By Matt Kailey
A reader writes: “I am struggling with what kind of man I want to be. What does it mean to ‘be a man’?”
When non-trans people ask me this question, I say, “It means not being asked this question, because you would not ask me this if I wasn’t trans.”
But when trans guys ask me this, I have a much more thoughtful response. The problem is that “being a man” means different things to different people, and that meaning is affected by culture, society, family, age, and a host of other variables.
“Having a penis” is a common response from non-trans men, but that is so simplistic (and inaccurate) that it really doesn’t warrant a lot of discussion. Suffice it to say that if a non-trans man’s penis was damaged or disintegrated – by an illness such as cancer, an injury, or an accident – he would still be a man. If one (usually small and rather fragile) appendage is all that defines a person as a man, then his manhood is shaky indeed.
Your culture, the society you live in, your family, and your generation also define manhood for you – at least with regard to expectations. But these are ideals that have been crafted based on certain norms that can actually change over time depending on what a culture, society, family, or generation needs of its men at that moment. So you have some models out there, but they only work if they feel like a good fit to you.
In my opinion, it’s far better to create your own definitions. Instead of asking “What does it mean to be a man?”, ask “What does it mean to me to be a man?” And you’re the only one who can answer that.
One of the good things (and there are actually quite a few) about being trans is that you get to create and recreate yourself. You get to decide who you are and who you will become, and you can make whatever tweaks you want to.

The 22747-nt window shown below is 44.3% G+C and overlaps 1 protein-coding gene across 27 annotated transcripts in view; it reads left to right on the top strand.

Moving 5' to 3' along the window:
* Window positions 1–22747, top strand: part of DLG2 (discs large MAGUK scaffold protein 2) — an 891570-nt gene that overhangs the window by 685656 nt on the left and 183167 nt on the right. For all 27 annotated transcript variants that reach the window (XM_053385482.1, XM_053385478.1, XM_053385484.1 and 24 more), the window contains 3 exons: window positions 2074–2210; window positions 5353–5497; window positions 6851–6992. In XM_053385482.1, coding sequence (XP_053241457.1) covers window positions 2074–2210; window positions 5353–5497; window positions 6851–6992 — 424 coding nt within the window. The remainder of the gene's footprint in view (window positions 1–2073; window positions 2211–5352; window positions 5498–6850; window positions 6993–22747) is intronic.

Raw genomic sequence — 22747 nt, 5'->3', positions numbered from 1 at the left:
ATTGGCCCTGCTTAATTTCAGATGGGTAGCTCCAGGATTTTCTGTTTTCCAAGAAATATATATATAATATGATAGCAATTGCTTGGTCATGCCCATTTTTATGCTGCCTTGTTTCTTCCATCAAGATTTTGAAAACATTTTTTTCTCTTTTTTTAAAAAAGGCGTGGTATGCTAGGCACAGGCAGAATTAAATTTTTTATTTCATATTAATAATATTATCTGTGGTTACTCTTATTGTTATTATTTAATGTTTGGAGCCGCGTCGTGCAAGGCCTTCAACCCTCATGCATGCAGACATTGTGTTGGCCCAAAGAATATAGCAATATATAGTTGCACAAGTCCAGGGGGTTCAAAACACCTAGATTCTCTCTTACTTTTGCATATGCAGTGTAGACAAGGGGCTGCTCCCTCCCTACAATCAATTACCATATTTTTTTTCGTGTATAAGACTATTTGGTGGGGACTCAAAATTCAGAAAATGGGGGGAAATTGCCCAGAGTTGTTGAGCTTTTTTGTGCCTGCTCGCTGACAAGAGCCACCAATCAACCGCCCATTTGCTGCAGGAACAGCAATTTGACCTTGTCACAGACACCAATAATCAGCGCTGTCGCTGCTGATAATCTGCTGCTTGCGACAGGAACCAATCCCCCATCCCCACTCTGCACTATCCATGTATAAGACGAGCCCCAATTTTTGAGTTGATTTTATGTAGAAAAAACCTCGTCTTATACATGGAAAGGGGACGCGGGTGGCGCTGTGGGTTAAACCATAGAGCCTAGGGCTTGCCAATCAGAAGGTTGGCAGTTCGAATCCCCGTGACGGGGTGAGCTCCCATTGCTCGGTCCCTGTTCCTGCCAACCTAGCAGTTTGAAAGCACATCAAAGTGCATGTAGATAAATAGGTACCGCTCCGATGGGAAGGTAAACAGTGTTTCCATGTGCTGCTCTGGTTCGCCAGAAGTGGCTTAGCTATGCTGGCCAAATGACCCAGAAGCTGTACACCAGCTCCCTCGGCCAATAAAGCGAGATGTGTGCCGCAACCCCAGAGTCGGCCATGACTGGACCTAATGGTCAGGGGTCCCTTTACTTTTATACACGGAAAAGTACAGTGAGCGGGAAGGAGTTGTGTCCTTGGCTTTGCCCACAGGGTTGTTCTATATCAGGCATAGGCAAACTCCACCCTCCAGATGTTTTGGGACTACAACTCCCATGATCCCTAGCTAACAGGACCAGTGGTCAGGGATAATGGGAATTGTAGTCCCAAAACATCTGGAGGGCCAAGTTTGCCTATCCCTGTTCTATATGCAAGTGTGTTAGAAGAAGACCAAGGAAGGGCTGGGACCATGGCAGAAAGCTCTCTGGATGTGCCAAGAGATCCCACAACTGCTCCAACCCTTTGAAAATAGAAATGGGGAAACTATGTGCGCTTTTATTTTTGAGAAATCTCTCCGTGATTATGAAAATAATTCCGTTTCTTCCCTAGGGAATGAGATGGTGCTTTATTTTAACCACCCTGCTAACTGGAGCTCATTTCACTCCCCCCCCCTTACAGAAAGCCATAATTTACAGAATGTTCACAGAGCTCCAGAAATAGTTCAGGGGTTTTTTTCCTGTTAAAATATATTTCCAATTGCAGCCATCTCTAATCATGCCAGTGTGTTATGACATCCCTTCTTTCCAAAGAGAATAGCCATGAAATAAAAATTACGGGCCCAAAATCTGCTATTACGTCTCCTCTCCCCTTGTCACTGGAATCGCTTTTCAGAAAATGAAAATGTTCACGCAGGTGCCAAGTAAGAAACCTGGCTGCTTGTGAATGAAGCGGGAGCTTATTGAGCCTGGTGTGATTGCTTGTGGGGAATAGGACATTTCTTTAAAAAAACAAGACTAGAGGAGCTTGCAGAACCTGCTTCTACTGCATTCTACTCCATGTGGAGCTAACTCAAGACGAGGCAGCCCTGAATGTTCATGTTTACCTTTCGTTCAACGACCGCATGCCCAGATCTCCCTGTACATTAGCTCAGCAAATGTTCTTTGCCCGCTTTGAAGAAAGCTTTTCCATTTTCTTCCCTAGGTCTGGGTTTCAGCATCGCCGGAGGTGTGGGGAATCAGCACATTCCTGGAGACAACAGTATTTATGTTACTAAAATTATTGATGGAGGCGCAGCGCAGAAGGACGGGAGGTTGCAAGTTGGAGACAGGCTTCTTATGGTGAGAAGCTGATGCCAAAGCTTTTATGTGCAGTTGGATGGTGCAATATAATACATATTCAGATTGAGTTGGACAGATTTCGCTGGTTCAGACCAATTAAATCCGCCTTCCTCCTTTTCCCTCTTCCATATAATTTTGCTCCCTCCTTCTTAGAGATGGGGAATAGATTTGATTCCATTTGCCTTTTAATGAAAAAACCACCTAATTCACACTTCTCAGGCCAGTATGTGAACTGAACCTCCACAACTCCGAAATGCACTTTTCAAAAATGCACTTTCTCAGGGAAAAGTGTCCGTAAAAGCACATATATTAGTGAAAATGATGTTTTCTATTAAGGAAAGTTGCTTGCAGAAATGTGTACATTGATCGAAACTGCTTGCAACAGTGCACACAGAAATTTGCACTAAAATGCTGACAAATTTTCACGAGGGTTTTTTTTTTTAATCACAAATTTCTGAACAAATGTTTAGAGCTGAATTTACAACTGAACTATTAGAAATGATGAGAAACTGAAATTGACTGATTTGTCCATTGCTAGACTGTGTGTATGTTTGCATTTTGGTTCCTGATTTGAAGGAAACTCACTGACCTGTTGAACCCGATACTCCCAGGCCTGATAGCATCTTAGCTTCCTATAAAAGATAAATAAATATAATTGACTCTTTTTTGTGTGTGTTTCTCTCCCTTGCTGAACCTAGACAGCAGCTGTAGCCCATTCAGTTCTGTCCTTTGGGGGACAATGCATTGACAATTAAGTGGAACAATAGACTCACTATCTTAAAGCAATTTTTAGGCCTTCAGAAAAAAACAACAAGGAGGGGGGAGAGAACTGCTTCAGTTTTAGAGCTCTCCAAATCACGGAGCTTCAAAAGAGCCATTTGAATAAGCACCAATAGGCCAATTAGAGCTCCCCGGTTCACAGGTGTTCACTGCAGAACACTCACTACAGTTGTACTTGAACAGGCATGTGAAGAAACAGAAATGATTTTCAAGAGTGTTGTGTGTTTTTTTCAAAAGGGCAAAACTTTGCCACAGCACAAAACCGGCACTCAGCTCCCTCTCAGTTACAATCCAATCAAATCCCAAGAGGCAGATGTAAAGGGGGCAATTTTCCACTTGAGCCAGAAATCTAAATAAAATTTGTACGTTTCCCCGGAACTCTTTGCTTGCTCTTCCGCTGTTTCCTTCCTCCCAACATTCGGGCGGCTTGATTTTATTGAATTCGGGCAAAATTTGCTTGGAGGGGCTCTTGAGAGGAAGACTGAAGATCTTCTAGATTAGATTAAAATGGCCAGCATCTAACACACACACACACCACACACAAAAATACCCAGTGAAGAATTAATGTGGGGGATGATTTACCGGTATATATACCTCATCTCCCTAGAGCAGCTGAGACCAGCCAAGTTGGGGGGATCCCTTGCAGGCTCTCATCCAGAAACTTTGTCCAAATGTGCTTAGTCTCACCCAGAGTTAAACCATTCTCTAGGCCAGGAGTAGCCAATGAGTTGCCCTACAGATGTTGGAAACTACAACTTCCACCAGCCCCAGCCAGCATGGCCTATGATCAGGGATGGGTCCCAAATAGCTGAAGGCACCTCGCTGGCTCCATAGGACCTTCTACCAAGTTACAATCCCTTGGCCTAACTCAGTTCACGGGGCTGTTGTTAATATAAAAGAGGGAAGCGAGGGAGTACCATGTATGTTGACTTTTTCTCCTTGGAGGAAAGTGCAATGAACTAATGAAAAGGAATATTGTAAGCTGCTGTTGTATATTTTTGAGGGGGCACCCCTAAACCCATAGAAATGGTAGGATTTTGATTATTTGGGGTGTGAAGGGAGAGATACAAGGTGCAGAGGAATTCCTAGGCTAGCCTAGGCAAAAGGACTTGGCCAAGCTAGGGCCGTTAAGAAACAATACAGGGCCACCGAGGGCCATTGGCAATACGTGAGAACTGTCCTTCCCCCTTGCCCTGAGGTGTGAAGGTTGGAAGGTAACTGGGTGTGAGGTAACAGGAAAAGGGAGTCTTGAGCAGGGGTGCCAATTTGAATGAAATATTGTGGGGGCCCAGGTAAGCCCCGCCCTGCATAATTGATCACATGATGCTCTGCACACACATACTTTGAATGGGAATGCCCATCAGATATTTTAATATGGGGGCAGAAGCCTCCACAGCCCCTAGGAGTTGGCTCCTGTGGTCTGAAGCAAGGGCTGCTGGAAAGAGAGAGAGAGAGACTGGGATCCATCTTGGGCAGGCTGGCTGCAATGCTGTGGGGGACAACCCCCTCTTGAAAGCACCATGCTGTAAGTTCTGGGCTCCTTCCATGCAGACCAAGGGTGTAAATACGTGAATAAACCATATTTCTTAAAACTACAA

It can be difficult because, in many cases, you have spent so long denying who you really are. That can make it tough to uncover the real you that lies underneath the facade that you have worn all your life. But the exciting thing is peeling away the layers and finally discovering that person. And that’s when you can start piecing together the man you want to be.
There’s nothing wrong with looking at men out there who you admire and deciding that you are going to emulate them or adopt certain qualities they have that you want. There’s also nothing wrong with creating your own brand of manhood from the ground up. Early in my transition, my therapist said, “The kind of man you are is the kind of man you are.”
I think that pretty much sums it up. What it means to be a man is what it means to you – period. To say that there is a right way or a wrong way to be a man is like saying that there is a right way and a wrong way to be a person. The only “wrong” way to be anything is to be something you’re not.
Ask yourself this: “Who am I and who do I want to be?” Then work on making that person – that man – a reality. Here’s a past post that might be of interest: What Does Being a Man Mean to You?
This post originally appeared on Matt Kailey's award-winning website Tranifesto.com. Republished with permission.